Lunistice review

Fair warning: I am in my early 40s, and Lunistice has hit me right in the nostalgia.

For me it’s a lost Saturn game – and the Saturn specifically, for reasons I can’t quite put my finger on. I think it puts me in mind of Sonic R, though I’ve not played that for 25 years – and I still don’t think it’s a good comparison. But somehow Lunistice puts me straight back in my teenage bedroom, on an office chair my mum got from work, the Saturn hooked up to an ancient 21″ CRT TV that I got out of Trade It. Everything was simpler then. While I’m playing Lunistice, everything is simple again.

And staying faithful to its inspiration, the game is simple: a 3D platformer with a button for jumping and a button for attacking, and an analogue stick each for movement and the camera. Which, yes, you couldn’t have had on the Saturn, even with the 3D Control Pad. But it’s more nostalgic by smoothing down some of those rougher edges: it’s how I remember those 32-bit platformers. Which, having given Ape Escape a go on PlayStation Plus recently, is better than the reality…

Despite the simple mechanics, it’s an engaging little blast. It’s set over seven dream worlds, with a couple of levels each, which are all endearingly wonky – garishly coloured, platforms at odd angles – which masks some of the simplicity. The usual platform staples – bouncers, disappearing platforms, that sort of thing – are introduced and combined as the games goes on, along with grind rails. There are some enemies largely incidentally knocking about – though the bounding dog-like pyramids with an eye and a tongue are a highlight, and almost adorable.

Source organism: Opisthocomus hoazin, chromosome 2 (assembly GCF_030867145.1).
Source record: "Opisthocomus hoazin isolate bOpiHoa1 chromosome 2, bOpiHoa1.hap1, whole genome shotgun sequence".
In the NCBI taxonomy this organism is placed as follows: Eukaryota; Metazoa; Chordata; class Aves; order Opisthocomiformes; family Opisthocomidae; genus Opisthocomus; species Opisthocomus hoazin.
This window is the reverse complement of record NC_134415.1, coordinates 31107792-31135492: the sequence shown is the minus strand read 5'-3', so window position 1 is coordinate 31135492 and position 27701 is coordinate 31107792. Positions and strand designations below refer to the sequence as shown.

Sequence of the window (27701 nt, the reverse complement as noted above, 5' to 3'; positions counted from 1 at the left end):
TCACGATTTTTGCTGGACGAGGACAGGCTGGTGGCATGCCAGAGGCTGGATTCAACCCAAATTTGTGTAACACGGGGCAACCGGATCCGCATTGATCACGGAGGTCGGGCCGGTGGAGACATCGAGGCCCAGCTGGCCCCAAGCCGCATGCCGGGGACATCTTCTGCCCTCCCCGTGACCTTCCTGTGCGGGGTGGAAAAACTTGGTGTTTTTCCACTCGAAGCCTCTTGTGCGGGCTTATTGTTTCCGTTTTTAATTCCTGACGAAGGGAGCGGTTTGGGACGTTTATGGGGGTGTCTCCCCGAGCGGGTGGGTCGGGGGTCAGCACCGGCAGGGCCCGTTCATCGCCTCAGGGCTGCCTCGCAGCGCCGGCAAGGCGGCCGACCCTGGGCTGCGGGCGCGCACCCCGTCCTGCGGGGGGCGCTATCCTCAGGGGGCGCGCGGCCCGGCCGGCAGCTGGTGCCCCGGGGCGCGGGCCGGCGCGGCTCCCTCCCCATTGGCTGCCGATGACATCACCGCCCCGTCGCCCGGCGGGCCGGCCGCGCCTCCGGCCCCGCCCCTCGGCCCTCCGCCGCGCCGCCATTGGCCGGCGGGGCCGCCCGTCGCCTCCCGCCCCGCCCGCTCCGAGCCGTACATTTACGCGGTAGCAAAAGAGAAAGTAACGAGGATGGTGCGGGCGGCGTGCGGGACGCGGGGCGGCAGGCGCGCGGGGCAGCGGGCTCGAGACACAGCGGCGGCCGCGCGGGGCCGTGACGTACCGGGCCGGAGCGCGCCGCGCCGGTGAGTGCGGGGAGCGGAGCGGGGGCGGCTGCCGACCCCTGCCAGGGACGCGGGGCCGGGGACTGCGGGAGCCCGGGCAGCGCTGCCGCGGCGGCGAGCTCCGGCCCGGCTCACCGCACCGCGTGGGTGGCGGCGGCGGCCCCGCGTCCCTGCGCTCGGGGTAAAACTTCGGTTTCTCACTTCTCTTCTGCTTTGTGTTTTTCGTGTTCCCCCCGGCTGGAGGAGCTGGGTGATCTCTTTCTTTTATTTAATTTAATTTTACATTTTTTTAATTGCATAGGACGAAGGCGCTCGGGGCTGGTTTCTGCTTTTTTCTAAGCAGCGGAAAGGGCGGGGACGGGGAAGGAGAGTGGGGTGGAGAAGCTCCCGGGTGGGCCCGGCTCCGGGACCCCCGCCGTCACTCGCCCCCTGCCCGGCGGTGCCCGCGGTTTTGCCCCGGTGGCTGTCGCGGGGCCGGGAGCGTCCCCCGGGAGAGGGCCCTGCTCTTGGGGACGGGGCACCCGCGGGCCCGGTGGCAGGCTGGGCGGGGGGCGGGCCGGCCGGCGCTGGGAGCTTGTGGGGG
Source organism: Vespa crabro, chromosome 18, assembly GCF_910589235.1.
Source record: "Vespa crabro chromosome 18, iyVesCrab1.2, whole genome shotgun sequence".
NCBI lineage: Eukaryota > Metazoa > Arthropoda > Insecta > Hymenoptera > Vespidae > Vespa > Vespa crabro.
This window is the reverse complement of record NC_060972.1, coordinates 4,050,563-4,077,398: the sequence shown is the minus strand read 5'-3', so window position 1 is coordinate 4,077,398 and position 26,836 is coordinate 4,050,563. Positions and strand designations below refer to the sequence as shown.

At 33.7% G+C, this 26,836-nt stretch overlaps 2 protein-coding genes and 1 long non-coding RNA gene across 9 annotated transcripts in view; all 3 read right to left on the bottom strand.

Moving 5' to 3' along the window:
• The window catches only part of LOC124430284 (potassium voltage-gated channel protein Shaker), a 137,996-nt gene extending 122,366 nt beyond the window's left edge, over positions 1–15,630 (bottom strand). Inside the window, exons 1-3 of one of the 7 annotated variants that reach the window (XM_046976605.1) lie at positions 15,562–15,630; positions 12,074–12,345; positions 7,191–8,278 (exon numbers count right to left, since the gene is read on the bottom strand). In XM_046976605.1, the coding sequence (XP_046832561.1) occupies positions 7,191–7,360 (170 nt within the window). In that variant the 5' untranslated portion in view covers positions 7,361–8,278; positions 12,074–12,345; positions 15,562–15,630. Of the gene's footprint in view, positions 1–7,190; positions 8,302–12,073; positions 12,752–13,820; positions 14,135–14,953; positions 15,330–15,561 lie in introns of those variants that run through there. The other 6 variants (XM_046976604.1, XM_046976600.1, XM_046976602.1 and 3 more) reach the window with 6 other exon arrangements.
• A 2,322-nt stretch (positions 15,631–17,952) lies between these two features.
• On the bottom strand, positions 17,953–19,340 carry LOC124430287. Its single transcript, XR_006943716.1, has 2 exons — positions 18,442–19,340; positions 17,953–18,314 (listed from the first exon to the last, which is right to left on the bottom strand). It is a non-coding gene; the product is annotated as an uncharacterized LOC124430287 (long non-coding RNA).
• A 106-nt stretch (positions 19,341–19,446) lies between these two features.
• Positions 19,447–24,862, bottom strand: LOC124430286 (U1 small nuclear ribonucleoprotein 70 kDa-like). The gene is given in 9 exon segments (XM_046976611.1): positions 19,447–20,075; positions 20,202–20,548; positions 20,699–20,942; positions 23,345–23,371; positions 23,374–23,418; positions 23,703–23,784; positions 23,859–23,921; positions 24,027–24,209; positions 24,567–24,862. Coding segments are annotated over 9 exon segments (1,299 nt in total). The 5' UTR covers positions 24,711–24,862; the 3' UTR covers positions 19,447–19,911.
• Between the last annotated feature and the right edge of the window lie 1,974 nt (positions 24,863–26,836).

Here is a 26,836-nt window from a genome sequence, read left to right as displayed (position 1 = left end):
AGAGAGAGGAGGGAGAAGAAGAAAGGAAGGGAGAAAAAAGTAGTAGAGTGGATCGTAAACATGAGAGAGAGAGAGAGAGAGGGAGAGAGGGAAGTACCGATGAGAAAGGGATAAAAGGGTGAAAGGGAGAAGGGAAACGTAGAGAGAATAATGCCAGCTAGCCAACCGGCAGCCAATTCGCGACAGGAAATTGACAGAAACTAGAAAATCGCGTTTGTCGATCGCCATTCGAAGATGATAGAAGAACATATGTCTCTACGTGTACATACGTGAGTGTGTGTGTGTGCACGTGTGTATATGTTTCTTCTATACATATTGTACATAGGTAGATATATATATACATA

But most importantly it feels right: movement is tight, jumping is responsive, and there’s loads of scope for manoeuvring mid-air. Later levels in particular demand some fairly brutal precision, but you’ve got the tools for it.

Most of the time. The aforementioned grind rails can be a sticking point – the timing to successfully jump from one to another is tricky, and the landing isn’t forgiving either. Checkpoints are usually there to help, but a lack of consistency grates – some come in quick succession, others are separated by multiple fiddly bits. I didn’t walk away from a level though, so the frustration doesn’t overtake the fun.

It helps that it’s not a long game – about three hours first time through. If you’re up for a replay, there’s plenty of scope – the levels are fairly linear, but there are multiple routes and hidden bits to explore, and you’re judged on how many cranes you collected and how many times you died. In my case, usually a lot and a lot.

For me, once through is enough for now. But like Formula Retro Racing, I know I’ll be back when I need transporting back to those simpler times.

A Grumpy Fox’s Lunistice is out now on Steam and Switch. Published by Deck13.